Archive for the ‘Work’ Category



One day I hope my skin will be less habitually dry.

Sometimes, I talk to students for a long duration of time. And then I see it. The moment that they realize I will not be able to help them do the thing they need to do and how much that is going to disrupt their lives. They end the conversation abruptly before the tears that fill their eyes betray them by spilling.

Inevitably, I spend the evening and significant portions of the week (month…sometimes year…anxiety is hell) that follows rehashing how it could have gone better and trying to figure out if there was anything I could have done, any miracle I could – even now – pull off to help them recover. Anything to erase the reality and thus the memory of their despair.

We have all been where they are in one way or another. We all know those moments. The one when we realized the person we loved most wasn’t going to be our forever person. The one when we discovered that, no matter how tightly we crunched the numbers, there was no saving the business we had poured our soul (and all our savings) into. The one when we knew that truck absolutely was going to hit us, and there was nothing we could do about it.

I believe that these moments are unavoidable, but more than that, I believe they aren’t the last line of the story. I mean, the intermission that follows these moments might get really long. And that’s okay. Things take as long as they take. But eventually, there is more.

I believe in hope. That is, I desperately need hope.

When I made a plan to dissect my core values this year, I figured hope would be in there somewhere. Maybe in the middle, keeping all the others motivated. Maybe at the end, enjoying its grand finish. But the more I looked over the list I have started, the more I realized that it has to be first.

Everything for me starts with hope.

I’m not what most people would call an optimist. I see details and patterns and wayward caveats too easily to ignore all the things that could go wrong. To disregard them would register in my brain as irresponsible. I can’t shake the idea, though, that for every way something could go awry, there’s at least one way it could go really well (eventually. Sometimes the path to well is paved with awry. So much awry), and I’m addicted to the hunt for it. I don’t always find it, but I want to think that it’s out there. Otherwise what’s the point of anything?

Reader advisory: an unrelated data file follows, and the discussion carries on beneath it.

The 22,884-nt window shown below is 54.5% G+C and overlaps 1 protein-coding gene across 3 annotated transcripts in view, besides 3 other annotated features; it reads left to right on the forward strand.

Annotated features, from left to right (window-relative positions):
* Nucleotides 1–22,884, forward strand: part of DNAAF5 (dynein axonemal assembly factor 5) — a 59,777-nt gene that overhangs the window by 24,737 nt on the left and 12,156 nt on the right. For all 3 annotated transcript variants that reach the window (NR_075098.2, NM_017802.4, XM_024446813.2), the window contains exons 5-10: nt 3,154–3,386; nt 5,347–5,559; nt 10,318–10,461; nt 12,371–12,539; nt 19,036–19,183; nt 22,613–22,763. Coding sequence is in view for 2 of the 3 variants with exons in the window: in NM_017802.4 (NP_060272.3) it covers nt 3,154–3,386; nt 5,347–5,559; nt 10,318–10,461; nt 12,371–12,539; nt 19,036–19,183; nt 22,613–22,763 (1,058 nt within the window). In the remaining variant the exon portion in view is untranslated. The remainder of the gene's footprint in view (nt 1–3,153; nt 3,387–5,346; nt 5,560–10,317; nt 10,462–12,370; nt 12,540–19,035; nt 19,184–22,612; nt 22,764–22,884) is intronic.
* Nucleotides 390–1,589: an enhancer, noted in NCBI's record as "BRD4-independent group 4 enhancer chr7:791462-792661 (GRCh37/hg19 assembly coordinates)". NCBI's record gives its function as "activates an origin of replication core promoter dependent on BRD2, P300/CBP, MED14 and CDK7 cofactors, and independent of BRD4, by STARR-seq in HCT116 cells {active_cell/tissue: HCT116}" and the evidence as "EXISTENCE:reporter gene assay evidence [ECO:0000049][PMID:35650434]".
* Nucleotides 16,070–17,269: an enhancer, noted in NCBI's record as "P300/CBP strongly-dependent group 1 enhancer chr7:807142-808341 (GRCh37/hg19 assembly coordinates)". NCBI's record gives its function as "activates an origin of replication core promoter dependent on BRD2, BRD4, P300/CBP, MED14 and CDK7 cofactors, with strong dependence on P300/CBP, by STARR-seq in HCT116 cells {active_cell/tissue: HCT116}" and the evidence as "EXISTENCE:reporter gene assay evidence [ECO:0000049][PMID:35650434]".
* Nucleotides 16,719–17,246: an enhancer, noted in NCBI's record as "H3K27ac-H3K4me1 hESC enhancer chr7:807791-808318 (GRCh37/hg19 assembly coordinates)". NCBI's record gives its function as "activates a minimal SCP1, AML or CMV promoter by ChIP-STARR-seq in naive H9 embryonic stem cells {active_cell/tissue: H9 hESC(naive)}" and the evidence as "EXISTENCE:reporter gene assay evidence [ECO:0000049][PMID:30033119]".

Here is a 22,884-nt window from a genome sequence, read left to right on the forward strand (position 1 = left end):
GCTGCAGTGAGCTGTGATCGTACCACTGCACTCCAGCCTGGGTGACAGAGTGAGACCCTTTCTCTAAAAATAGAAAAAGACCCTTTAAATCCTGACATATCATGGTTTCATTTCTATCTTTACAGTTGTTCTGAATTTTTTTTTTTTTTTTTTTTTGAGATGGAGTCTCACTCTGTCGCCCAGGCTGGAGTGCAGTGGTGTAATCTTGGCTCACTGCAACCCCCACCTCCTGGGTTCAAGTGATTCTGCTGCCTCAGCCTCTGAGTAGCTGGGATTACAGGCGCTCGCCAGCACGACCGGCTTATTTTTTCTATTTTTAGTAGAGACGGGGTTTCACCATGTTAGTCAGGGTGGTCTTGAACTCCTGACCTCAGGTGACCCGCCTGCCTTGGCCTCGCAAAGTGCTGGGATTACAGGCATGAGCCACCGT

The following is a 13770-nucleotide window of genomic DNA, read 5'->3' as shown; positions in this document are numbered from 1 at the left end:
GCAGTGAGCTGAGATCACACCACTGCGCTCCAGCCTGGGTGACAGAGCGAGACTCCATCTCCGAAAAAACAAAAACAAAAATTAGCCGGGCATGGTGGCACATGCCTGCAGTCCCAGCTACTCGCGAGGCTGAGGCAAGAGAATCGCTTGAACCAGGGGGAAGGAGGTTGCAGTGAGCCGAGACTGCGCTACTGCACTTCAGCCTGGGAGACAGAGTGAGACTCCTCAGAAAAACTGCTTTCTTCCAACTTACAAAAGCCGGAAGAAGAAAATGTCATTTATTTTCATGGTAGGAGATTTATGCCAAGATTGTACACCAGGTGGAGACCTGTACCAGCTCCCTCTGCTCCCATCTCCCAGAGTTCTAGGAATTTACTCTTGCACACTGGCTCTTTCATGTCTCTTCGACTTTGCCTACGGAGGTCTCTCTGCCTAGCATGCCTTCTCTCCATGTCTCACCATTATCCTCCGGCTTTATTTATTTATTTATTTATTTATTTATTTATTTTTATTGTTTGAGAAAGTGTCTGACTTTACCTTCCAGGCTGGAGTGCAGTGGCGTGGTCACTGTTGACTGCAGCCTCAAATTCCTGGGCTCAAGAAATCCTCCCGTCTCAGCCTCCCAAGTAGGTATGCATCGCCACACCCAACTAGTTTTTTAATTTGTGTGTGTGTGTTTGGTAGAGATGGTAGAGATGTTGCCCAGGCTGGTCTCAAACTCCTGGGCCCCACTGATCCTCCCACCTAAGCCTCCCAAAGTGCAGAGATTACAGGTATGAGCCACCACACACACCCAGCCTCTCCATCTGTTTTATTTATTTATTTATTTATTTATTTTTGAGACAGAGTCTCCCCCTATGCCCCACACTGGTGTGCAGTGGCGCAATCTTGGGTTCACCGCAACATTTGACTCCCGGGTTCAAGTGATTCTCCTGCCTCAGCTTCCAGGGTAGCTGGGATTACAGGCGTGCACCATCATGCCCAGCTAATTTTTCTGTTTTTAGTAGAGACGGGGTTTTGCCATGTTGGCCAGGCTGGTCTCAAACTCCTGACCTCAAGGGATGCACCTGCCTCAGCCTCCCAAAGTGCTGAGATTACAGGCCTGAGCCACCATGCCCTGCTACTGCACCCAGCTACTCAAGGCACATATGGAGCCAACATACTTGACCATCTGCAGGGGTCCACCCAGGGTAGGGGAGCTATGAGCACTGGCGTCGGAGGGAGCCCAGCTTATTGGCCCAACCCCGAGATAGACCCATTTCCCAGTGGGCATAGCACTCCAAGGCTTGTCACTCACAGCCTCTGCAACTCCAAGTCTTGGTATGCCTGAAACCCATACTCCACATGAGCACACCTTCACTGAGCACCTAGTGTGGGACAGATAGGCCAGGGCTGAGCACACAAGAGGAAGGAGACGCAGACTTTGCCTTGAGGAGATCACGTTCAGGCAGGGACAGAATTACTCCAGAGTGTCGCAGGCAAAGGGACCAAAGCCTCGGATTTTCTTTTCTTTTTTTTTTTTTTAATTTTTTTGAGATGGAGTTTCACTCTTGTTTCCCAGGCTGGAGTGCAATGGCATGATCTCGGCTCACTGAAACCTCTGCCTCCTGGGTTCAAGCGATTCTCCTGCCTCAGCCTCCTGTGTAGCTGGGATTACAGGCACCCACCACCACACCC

Hope is often unreasonable. I like that about hope. There are many posts this time of year about why we should say no to making New Year’s resolutions. They paint a picture of discouragement and disappointment when those resolutions don’t ever come to pass. But disappointment is not usually my experience. I go into the year suspecting that I will probably not meet every extravagant goal I set (as an example, I mused the other day, “Hey – I could combine my goal of reading Don Quixote with my goal of reading a book in Spanish this year!” Isn’t that precious.). And I suppose I could set simpler, more sensible goals that I would have no problem attaining. Part of that would be gratifying, as I do enjoy checking things off lists. But another part of that is just super dull. At my core, I would rather risk failure than stagnation. I may periodically land at mediocre, but I’m certainly not going to aim for it. I see the potential for better, and that is where my hope leads.

Hope is overwhelming. You may be overwhelmed just reading about it. That’s not an uncommon reaction. I know that my hope is showing when I’m part of a group that is tasked with coming up with one thing we could do better, and the more our excitement builds, the bigger everyone’s eyes get as I calmly and rationally explain that all I want is for us to un-break the world. God help the group if there are more than one of us.

My hope is unruly, lively, persistent, often annoying. But it’s mine.


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Dale Bigsby

Photo, squirrel name, and office window credits go to my coworker Jessica. Post title inspired by this Facebook group and NKOTB.

Meet Dale Bigsby. He is the squirrel that likes to hang out by Jessica’s office. Summer days at work are super busy, but not so busy that I can’t go across the hall on occasion to say hello to Dale. Or Tank to his friends. I still call him Dale. Sometimes Mr. Bigsby. We are merely work acquaintances, but I hope that by the end of the summer, we will be on nickname basis.

When I walked in this afternoon, he was in his usual repose position:

Dale Bigsby 2

Dale Bigsby is all of us in this Texas heat.

But he heard us talking about what a cute little one he was, and then he had to get up and check us out. Then he looked like he was about to chase a bird, but upon hearing our counsel (that he probably wouldn’t catch it because birds can fly and he cannot), he decided that continuing his busy schedule of lying down was a wiser course of action.

I feel like this squirrel understands me.

Stay tuned for updates on what I am certain will be a riveting adventure in our budding interspecies friendship.

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This shirt has not made an appearance in public yet. But soon.

I joined a gym last week. I’ve been meaning to join for a while. I should have joined back in November or December.